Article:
THE memory of a Tyneside Wimbledon tennis champion who died tragically young is to be revived.
Muriel Robb, who was a member of Jesmond Lawn Tennis Club in Newcastle, played in the Wimbledon singles event four times and was never less than a quarter finalist.
In 1902 she won the women’s singles championship, and she also took the Irish, Welsh and Scottish national singles titles.
No man or woman had achieved this feat before her and none have done so since.
In the days before tie breaks, her singles win was the longest women’s final in history in terms of the number of games.
She also triumphed in the mixed doubles and three times in the women’s doubles.
But Muriel died at her home in Osborne Road in Jesmond at the age of 28.
Now Newcastle City Council is to put up a commemorative plaque to Muriel either on her birthday of May 13 or to coincide with this year’s Wimbledon.
The site for the plaque would be either the gates of the Jesmond tennis club in Osborne Road or Muriel’s birthplace at Haldane Terrace in Jesmond, which still stands.
Peter Ratcliffe, chairman of Jesmond Lawn Tennis Club, said: “She was a playing member of the club and is our most illustrious member.
“She was a remarkable sportsperson and was quite a lady.”
An unusual feature of Muriel’s game is that she served overhead at a time when most women served underhand, and moved around the court much more extensively than what was then the norm.
“She could hit a forehand harder than most men and she broke the mould when she won Wimbledon,” said Mr Ratcliffe.
“It was a total tragedy when she was the youngest Wimbledon champion to die.”
Mr Ratcliffe said that the club had attempted to find out what happened to Muriel, but without success.
Muriel is buried in Jesmond Old Cemetery and it is reported that at her funeral the wreaths were so numerous that two lorries were needed to transport them.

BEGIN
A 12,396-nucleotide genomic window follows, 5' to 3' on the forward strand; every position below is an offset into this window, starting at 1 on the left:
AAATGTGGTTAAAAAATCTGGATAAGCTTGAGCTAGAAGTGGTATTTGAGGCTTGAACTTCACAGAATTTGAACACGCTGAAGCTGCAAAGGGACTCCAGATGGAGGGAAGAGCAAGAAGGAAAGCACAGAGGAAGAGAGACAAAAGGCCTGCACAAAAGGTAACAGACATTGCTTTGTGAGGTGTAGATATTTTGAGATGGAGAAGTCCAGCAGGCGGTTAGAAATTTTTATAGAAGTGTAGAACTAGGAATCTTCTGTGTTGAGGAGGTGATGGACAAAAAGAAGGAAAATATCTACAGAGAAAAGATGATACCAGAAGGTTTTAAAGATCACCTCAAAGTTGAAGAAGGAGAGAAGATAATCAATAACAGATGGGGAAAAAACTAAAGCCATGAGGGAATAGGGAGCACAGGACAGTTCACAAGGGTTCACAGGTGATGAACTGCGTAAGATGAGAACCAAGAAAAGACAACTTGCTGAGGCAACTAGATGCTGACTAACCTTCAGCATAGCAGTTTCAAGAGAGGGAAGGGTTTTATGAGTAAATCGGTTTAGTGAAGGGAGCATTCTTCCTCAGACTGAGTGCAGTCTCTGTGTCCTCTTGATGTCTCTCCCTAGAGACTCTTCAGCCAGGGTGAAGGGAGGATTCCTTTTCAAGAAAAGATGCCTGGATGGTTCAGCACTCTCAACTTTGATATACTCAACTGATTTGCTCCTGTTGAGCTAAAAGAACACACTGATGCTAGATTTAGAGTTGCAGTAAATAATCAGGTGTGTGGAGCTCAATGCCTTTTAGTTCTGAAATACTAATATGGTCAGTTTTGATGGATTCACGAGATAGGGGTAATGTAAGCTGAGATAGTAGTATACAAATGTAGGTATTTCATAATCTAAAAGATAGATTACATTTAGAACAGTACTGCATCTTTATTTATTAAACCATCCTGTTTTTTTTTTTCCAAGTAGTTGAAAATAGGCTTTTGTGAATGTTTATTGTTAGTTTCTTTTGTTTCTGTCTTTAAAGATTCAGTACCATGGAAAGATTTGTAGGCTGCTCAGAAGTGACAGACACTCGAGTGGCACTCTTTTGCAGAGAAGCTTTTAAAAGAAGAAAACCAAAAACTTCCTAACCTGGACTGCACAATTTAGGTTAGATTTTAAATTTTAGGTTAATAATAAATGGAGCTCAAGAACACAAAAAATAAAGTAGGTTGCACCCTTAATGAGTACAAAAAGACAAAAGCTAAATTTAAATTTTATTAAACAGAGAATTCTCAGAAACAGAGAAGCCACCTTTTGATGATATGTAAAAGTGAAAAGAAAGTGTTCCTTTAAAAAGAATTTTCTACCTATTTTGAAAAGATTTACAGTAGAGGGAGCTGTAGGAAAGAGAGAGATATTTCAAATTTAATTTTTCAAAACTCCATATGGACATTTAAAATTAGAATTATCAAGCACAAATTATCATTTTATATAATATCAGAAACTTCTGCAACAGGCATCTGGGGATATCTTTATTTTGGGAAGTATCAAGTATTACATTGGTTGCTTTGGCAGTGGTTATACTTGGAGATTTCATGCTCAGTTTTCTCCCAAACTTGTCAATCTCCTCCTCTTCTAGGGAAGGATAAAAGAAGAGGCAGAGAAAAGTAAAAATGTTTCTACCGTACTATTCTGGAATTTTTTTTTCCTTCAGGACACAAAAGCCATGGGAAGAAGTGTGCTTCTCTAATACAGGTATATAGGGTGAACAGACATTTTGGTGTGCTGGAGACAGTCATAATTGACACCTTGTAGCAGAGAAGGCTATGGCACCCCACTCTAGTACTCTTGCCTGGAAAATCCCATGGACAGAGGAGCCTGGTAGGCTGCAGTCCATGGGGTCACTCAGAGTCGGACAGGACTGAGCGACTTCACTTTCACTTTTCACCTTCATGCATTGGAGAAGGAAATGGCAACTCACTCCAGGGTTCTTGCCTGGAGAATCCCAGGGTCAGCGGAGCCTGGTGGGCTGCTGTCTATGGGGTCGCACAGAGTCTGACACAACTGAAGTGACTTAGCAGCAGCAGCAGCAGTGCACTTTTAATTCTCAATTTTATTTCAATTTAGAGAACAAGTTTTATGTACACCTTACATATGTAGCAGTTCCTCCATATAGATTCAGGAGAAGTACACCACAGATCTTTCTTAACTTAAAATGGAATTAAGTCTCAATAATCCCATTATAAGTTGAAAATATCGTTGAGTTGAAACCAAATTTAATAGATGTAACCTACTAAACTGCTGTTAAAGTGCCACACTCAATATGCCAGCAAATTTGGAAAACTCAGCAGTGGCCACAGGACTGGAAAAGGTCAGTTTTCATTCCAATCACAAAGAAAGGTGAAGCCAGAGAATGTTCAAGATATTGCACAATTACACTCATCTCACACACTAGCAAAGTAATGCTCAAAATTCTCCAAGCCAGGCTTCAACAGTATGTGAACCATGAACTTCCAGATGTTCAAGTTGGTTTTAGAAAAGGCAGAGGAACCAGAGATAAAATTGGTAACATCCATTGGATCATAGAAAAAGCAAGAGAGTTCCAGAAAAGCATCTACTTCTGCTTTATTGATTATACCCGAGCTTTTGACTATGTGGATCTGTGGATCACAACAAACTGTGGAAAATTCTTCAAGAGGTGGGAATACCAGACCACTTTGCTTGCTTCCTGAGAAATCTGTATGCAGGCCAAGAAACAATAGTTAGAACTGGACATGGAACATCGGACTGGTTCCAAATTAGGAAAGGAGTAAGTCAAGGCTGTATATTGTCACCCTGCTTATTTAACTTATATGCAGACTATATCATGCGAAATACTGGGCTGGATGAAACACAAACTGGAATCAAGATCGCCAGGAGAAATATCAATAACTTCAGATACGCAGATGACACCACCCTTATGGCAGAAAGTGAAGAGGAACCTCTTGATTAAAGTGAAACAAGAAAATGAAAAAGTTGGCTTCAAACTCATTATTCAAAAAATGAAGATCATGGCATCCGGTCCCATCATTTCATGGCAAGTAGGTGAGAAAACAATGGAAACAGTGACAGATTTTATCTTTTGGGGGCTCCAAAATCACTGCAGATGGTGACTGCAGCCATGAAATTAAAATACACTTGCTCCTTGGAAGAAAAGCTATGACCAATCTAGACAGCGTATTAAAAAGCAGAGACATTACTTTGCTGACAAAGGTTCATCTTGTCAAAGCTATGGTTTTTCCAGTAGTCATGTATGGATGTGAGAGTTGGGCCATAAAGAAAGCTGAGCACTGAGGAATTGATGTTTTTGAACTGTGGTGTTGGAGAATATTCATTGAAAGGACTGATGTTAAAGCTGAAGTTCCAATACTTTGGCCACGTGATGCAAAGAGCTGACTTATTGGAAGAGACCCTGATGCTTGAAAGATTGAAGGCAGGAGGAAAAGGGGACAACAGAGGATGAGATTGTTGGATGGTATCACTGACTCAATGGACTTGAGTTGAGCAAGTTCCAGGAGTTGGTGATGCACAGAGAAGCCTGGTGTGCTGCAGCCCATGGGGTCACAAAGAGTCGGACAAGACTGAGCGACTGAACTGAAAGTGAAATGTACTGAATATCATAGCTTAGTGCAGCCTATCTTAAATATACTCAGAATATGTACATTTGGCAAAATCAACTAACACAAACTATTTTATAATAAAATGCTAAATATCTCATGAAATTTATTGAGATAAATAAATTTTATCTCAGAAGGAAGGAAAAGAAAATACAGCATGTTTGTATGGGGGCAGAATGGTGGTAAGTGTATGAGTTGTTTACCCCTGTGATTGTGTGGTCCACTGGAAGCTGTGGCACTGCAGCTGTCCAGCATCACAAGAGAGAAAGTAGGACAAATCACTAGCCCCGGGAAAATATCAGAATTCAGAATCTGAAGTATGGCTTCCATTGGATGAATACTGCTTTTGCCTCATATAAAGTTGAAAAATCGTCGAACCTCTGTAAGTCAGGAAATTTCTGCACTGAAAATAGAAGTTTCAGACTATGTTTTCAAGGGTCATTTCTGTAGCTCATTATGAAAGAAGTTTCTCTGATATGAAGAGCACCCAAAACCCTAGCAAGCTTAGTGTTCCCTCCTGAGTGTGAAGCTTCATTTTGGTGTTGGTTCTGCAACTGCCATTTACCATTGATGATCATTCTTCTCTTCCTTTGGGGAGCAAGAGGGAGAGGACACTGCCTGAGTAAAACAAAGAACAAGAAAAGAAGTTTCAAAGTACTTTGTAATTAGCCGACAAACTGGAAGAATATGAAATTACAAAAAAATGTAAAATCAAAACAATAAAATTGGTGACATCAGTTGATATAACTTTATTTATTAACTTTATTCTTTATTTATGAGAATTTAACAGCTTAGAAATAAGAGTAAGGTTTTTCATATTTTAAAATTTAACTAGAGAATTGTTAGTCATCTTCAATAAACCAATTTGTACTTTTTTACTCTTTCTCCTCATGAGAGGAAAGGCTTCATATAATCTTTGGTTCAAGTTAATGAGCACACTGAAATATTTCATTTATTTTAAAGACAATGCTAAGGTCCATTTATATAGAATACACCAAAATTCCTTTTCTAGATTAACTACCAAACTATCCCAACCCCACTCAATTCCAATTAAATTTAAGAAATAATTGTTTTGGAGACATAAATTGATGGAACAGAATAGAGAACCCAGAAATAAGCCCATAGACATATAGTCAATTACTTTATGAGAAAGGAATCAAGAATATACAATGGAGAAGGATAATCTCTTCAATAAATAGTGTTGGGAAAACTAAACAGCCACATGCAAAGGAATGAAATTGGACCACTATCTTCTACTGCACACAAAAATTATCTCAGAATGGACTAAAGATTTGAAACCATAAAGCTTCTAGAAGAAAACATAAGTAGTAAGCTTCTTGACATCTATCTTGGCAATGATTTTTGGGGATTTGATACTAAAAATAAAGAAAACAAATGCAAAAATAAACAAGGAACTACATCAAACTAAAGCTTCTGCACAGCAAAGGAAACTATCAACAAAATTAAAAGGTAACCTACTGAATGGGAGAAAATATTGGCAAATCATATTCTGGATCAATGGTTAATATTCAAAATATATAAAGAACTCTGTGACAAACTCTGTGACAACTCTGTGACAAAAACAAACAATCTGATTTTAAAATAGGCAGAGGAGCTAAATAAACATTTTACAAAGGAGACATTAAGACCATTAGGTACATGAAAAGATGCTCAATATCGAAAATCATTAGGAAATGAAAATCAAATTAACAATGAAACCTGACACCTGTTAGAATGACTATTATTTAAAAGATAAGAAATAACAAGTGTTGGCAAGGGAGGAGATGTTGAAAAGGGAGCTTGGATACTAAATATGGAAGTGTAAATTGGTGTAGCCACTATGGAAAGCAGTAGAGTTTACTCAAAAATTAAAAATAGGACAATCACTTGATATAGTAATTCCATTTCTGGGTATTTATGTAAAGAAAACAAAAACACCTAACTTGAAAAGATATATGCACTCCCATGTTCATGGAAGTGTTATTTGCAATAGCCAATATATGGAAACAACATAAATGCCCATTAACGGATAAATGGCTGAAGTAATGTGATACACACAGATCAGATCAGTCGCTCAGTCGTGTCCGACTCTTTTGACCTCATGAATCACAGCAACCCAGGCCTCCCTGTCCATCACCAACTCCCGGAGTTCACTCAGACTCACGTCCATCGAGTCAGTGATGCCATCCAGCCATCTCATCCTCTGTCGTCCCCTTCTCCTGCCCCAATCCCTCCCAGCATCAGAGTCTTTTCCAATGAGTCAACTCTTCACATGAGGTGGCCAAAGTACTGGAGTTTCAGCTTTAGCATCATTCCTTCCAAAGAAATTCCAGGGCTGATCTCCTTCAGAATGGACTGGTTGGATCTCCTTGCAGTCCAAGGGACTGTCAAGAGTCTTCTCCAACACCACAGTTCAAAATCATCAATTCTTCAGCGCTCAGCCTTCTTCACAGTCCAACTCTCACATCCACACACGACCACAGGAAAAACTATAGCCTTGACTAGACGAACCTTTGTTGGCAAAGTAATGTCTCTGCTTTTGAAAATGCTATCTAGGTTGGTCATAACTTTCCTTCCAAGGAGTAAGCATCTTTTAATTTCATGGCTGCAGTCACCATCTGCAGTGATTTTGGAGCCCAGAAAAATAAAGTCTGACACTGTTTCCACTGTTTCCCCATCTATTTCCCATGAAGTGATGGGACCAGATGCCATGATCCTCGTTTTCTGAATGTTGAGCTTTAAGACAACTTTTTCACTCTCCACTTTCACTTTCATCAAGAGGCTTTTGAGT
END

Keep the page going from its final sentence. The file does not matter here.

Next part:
Mr Ratcliffe said that the club, which was founded in 1883, would welcome a plaque on its gates.
Who else will be remembered?
PLAQUES will also be erected this year to two other leading Newcastle figures.
Charles Merz, whose family home was in Benwell, lived in later life on Gosforth’s High Street. He attended Armstrong College in the city and set up his consulting electrical engineering firm in 1899.
This became Merz and McLellan in 1902 and pioneered the use of high voltage power distribution in the UK through its Neptune Bank power station in Wallsend.
Neptune Bank became the model for the country’s National Grid after the passing of the Electricity Supply Bill in 1919.
Merz was also consultant on the pioneering electrification of Tyneside’s local railway lines in 1904.
George Murray was born in Newcastle in 1865 and is credited with the first successful hormonal replacement therapy. This involved injecting a patient with an extract of sheep thyroid and he patented the process in 1891. His creation is reputed to be the oldest drug still in use.
He was a professor of comparative pathology at Durham University and a physician at the Royal Victoria Infirmary in Newcastle and lived in Saville Place in Newcastle.
Also in line for future plaques are:
Harriet Martineau, writer of more than 50 books and claimed to be the first woman sociologist.
Physician John Snow, who served his apprenticeship in Newcastle under surgeon William Hardcastle, physician to George Stephenson and family.
William Boutland Wilkinson, born at St Peter’s in Newcastle in 1819, who first patented reinforced concrete as a building material.
Rev William Turner. He played a crucial role in setting up many of Newcastle societies.
Mary Astell, writer born in Newcastle in 1666 and regarded as the first English feminist.
Graham Laidler, born in Osborne Avenue in Jesmond in 1908 who became Punch’s inspirational cartoonist.